# Does improving a model's accuracy directly improve the forecast?

Say I have a years worth of data on donut sales, and I use linear regression with variables such as daily occupancy, daily weather etc. because there is a good correlation between each variable and donut sales. As I am developing this model I find better variables and get a more accurate representation, which is noted by the increased adjusted R-squared value.

Would me improving this model be the best way to improve the forecast for projected sales? I want to very accurately predict my sales over the next year.

I thought the method was a good way to forecast, but I am starting to have doubts because although I am putting much time trying to essentially improve the fit of old data, since forecasting is more random am I just wasting time?

Are there any tips for better forecasting techniques other than linear regression? Thanks

• If you use the wheather as input, wouldn'T a forecast over next year require you to make a wheather forecast over next year to begin with? – Hagen von Eitzen May 29 '14 at 15:29
• Letting too many variables play a role may make the prediction essentially worthless. I always snicker when hearing things like that someone has a 67% success average in the running season when hitting against a lefthanded opponent in rainy weather, as it probably just means that this exact convoluted situation has not occured very often yet. – Hagen von Eitzen May 29 '14 at 15:36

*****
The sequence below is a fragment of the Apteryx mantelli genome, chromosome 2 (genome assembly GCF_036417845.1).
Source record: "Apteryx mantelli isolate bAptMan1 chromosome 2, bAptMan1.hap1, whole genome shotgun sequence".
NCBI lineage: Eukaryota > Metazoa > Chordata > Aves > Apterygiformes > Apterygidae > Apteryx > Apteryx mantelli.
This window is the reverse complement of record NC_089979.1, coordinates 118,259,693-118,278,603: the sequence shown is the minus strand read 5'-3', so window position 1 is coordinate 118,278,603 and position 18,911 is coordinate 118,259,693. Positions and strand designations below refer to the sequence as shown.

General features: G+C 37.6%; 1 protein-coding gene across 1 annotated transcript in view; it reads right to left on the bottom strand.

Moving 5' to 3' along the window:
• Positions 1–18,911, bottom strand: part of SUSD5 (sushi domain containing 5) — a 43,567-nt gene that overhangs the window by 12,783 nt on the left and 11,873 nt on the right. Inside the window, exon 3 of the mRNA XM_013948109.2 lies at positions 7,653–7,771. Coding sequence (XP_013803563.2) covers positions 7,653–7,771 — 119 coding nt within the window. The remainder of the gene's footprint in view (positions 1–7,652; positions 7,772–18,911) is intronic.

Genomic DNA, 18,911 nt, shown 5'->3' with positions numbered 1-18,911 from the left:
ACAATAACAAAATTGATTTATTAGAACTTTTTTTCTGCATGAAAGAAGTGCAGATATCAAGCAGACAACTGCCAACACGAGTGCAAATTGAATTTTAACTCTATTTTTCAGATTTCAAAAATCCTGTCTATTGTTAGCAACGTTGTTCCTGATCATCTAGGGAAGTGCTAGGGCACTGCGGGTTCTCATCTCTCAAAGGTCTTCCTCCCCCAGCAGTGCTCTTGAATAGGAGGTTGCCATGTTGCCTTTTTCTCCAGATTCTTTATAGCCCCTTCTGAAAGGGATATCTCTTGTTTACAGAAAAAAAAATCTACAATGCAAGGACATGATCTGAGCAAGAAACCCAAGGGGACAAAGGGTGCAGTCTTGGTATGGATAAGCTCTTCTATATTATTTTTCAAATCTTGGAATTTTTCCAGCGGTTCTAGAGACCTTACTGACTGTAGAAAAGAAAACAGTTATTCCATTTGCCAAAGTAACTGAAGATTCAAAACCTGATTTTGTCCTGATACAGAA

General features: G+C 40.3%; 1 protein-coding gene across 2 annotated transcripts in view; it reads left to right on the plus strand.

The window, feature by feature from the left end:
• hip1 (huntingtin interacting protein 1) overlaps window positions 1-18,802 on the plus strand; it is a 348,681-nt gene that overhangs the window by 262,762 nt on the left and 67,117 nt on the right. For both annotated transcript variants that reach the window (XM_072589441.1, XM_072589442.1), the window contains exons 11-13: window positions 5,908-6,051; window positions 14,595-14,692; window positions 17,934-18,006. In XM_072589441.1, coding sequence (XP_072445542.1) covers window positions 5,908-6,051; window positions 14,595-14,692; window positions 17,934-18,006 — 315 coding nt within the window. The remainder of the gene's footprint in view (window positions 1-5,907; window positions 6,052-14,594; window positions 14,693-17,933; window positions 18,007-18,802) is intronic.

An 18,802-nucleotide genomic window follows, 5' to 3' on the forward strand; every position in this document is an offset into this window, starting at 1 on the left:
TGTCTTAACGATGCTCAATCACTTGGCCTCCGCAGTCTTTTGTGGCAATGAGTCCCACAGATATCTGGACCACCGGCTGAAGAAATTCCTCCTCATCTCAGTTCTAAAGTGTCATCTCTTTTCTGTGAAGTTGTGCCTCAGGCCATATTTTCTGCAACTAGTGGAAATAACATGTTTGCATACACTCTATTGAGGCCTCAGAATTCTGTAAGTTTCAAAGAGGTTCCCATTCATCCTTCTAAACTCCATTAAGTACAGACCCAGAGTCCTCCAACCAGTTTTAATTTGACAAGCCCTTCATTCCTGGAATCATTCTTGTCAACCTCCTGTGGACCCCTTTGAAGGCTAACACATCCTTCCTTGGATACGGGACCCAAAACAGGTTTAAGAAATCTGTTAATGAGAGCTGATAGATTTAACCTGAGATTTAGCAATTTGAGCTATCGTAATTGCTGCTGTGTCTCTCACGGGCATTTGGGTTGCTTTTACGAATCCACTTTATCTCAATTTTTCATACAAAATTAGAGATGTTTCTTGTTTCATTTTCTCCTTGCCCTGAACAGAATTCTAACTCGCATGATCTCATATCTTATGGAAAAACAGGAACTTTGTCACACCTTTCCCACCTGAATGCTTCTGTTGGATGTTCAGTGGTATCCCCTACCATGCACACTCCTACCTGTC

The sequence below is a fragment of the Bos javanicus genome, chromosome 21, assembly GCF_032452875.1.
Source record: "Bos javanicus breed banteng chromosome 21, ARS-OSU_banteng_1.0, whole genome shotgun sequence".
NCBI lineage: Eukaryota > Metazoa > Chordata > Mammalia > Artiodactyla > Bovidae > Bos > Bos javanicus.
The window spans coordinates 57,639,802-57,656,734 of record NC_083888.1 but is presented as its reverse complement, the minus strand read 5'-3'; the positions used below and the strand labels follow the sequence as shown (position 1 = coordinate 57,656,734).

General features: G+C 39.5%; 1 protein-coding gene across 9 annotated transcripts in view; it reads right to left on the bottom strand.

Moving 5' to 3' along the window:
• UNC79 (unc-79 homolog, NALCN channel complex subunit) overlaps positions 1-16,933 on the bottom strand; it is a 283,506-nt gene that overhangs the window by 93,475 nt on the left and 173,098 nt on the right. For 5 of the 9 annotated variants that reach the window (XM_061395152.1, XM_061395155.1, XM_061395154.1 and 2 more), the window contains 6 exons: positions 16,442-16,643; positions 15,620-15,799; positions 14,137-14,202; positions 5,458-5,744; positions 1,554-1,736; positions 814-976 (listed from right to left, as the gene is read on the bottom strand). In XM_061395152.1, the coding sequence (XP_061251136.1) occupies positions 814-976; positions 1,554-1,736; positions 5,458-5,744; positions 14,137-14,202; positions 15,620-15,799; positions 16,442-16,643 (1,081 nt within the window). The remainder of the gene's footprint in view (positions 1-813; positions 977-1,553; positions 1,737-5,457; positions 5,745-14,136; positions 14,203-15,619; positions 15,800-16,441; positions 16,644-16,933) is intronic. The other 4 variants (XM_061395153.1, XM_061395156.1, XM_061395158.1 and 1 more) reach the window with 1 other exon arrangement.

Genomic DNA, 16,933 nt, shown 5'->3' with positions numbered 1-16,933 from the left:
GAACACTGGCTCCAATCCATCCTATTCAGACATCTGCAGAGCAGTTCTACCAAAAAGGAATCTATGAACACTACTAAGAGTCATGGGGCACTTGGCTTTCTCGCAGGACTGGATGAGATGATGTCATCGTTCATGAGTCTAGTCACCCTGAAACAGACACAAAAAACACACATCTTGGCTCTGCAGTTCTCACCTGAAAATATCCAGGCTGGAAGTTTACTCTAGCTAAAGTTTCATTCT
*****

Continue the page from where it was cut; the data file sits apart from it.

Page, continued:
• Not necessarily. If we believe the adjusted R^2 is a good penalty against overfitting, then chances are that a good model for the past should be ok for the future. If we can't use past knowledge what can we use? – PA6OTA May 29 '14 at 15:56

Improving a model's accuracy does not necessarily improve the model's prediction.

Over-fitting a model is one of the biggest mistakes many people make when creating models and it is also one of the hardest things to avoid.

As an example if we wanted to do a linear regression on 10 data points we could take 10 explanatory variables and get an $R^2$ value of 1. However it is also possible that we could explain 99% of the data using only 9 explanatory variables.

There are multiple ways to avoid over-fitting your data. You can and should use some of these techniques in linear regression; cross-validation and regularization.

There are also other techniques such as PCA if you are worried about multicolinearity.

Ridge regression also helps in these cases and is very useful for predictive models but no so much for inference.

In any case you can use Akaike information criterion and Bayesian information criterion to help you determine an appropriate number of explanatory variables.

• +1 for mentioning that omnipresent term in modelling "overfitting". – Chinny84 May 29 '14 at 20:57